Communications & Public Affairs
February 26, 2020

Wes Carter, Press Secretary
Oklahoma House Democratic Caucus

Democratic Legislators to help USAO celebrate a century of OK women’s right to vote

OKLAHOMA CITY — Three Democratic legislators are scheduled to join a panel of area female political leaders during the University of Science and Arts of Oklahoma’s “Votes for Women in the 21st Century: An Insider Perspective” event Friday, Feb. 28, 2020 at 6:30 p.m. in the USAO Ballroom.

February 28 is the 100th anniversary of the Oklahoma State Legislature passing legislation recognizing the right to vote for women in Oklahoma.

State Sen. Carri Hicks (D-OKC), Rep. Cyndi Munson (D-OKC), and House Minority Leader Emily Virgin (D-Norman) will join the panel to share their experience of being a woman in the 21st Century political landscape. They will be joined by Oklahoma City Councilwoman Nikki Nice and Labor Commissioner Leslie Osborn.

State Sen. Carri Hicks represents District 40 and is co-chair of the Legislative Diabetes Caucus. She holds a bachelor’s degree in mass communication and political science, a master’s in leadership management and a master’s in early childhood education.

“It’s important that we have more women in political office. It’s a challenge, but it isn’t insurmountable,” Hicks said. “My fellow panelists and I are proof that voters are willing to elect qualified women candidates, but we need to recruit and help elect more women to office,” Hicks said. “This forum at USAO takes place on the 100th anniversary of Oklahoma’s passage of the 19th Amendment. I think the persistence of suffragists, beginning in Oklahoma’s territorial era and culminating with the February 28, 1920 ratification, is inspirational and proof of our power and abilities in the political arena. I believe we embody that persistence, power and ability to this day.”

State Rep. Cyndi Munson represents House District 85 and serves as the House Democratic Caucus Chair. She became the first Asian-American woman elected to the state Legislature in 2015. A first-generation college student, Munson earned a bachelor’s in political science from the University of Central Oklahoma and a master’s in leadership education from the University of Nebraska—Lincoln.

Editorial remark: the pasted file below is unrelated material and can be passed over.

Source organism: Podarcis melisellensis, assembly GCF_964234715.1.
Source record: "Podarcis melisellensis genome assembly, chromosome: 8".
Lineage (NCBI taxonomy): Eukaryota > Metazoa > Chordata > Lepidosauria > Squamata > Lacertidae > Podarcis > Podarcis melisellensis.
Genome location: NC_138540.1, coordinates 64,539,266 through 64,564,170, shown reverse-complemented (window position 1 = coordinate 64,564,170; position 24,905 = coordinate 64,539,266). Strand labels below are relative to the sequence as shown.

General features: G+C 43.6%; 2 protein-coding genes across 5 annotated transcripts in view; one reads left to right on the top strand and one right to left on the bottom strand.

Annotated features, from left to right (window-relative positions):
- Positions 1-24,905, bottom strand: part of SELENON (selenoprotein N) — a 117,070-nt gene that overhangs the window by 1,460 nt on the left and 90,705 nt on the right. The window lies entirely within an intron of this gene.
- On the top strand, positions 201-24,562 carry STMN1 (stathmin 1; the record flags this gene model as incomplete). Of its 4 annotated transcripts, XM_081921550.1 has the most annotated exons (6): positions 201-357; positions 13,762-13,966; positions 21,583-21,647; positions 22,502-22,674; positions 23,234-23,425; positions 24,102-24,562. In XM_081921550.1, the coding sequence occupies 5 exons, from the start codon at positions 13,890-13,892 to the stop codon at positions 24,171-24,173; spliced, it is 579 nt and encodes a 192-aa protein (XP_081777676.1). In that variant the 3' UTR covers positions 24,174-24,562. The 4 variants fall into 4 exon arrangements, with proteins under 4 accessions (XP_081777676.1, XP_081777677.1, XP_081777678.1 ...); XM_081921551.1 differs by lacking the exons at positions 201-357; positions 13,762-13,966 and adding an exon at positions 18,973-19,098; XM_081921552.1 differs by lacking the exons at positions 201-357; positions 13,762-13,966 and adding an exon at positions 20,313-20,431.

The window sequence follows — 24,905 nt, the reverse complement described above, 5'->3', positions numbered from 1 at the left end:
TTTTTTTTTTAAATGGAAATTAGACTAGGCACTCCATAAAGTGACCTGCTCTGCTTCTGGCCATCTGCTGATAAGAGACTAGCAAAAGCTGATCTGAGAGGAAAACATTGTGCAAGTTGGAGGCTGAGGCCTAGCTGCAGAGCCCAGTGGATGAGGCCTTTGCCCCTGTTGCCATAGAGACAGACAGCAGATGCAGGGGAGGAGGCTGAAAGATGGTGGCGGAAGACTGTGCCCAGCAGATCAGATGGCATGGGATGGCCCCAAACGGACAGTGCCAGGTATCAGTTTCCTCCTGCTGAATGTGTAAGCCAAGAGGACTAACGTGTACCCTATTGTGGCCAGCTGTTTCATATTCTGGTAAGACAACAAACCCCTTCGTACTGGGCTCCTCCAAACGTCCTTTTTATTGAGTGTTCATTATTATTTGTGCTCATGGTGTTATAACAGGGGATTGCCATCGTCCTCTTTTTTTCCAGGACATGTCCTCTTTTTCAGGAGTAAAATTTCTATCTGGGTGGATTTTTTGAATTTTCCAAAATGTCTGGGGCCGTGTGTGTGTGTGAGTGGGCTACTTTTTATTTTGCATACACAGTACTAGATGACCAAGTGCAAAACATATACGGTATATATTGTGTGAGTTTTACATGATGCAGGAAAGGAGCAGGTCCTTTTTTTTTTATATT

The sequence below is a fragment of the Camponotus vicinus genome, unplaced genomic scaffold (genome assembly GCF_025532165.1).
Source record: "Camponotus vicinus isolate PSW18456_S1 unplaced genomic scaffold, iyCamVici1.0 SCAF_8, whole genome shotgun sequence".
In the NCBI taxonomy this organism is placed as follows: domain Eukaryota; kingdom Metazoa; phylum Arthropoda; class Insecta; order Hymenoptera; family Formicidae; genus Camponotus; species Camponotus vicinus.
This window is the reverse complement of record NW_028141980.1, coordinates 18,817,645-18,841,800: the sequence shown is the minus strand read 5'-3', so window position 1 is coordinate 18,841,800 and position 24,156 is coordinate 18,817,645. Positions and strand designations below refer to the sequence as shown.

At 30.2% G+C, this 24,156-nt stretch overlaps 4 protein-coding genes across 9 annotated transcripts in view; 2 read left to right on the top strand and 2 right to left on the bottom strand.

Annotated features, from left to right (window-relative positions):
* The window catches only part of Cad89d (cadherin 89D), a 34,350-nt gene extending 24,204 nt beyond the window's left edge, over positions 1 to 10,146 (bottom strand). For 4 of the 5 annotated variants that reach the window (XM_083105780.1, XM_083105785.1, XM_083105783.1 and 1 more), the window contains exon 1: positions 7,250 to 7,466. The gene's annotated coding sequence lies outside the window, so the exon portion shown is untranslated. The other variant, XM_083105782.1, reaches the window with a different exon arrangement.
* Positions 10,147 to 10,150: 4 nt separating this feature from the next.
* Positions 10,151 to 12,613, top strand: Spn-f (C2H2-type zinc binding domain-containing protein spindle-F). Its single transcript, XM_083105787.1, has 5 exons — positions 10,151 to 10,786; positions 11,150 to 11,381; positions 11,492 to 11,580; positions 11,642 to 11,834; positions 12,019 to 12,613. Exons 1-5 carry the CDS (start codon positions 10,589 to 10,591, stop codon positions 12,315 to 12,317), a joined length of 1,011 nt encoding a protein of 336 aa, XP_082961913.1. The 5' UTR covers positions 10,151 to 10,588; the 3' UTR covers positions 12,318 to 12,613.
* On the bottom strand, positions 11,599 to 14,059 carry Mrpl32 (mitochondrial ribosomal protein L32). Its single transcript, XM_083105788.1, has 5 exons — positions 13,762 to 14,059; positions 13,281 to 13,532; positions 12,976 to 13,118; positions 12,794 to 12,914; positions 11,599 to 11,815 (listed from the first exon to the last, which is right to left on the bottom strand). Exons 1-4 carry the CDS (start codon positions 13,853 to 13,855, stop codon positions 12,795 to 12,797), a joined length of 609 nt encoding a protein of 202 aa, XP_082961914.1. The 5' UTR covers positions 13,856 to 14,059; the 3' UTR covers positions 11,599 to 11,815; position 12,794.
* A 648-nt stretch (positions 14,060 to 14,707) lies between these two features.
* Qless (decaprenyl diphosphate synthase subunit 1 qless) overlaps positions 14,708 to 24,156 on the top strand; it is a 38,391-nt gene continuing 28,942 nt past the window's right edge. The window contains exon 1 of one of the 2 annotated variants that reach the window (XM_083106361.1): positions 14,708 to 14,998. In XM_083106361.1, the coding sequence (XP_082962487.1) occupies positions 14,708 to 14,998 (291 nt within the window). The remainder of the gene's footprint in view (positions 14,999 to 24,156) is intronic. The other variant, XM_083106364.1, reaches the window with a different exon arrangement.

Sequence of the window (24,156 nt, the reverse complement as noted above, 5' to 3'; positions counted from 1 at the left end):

“Finding your voice as a woman is one of the hardest things to do in politics,” Munson said. “I can’t wait to share the stage with some of the strongest leaders in our government and hear how they found their voice.”

House Minority Leader Emily Virgin represents the state’s 44th District, which is home to the University of Oklahoma. As minority leader, Virgin has focused on pushing the legislature to be more inclusive of voices that have continually been left out of the process. She earned her Juris Doctorate from the University of Oklahoma in 2013.

“Women are severely underrepresented in our state government,” Virgin said. “I look forward to spending an evening talking with these other female leaders of our state and sharing ways we have navigated a field that has been male-dominated for far too long.”

After the panel, NPR correspondent Mara Liasson will give the event’s keynote address. For more information, visit